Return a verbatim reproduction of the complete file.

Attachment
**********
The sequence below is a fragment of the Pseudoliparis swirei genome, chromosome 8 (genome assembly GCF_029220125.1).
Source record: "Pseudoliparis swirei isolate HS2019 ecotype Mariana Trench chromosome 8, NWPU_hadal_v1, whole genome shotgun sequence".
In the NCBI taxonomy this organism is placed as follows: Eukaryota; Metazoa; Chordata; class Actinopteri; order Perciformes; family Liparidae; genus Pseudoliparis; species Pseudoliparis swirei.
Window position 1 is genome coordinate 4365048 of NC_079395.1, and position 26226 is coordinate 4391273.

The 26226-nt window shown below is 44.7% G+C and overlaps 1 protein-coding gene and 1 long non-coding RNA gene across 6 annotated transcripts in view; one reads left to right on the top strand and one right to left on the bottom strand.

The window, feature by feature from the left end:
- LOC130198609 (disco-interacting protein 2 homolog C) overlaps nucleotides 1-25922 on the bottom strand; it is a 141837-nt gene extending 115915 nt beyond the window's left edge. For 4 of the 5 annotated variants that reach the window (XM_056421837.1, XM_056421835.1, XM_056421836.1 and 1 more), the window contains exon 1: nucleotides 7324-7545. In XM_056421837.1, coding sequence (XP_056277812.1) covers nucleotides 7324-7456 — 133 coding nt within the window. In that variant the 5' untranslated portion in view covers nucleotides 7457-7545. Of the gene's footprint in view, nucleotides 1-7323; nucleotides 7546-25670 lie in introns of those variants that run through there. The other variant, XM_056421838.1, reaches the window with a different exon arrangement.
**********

The sequence below is a fragment of the Pseudoliparis swirei genome, chromosome 8 (genome assembly GCF_029220125.1).
Source record: "Pseudoliparis swirei isolate HS2019 ecotype Mariana Trench chromosome 8, NWPU_hadal_v1, whole genome shotgun sequence".
In the NCBI taxonomy this organism is placed as follows: Eukaryota; Metazoa; Chordata; class Actinopteri; order Perciformes; family Liparidae; genus Pseudoliparis; species Pseudoliparis swirei.
Window position 1 is genome coordinate 4365048 of NC_079395.1, and position 26226 is coordinate 4391273.

The 26226-nt window shown below is 44.7% G+C and overlaps 1 protein-coding gene and 1 long non-coding RNA gene across 6 annotated transcripts in view; one reads left to right on the top strand and one right to left on the bottom strand.

The window, feature by feature from the left end:
- LOC130198609 (disco-interacting protein 2 homolog C) overlaps nucleotides 1-25922 on the bottom strand; it is a 141837-nt gene extending 115915 nt beyond the window's left edge. For 4 of the 5 annotated variants that reach the window (XM_056421837.1, XM_056421835.1, XM_056421836.1 and 1 more), the window contains exon 1: nucleotides 7324-7545. In XM_056421837.1, coding sequence (XP_056277812.1) covers nucleotides 7324-7456 — 133 coding nt within the window. In that variant the 5' untranslated portion in view covers nucleotides 7457-7545. Of the gene's footprint in view, nucleotides 1-7323; nucleotides 7546-25670 lie in introns of those variants that run through there. The other variant, XM_056421838.1, reaches the window with a different exon arrangement.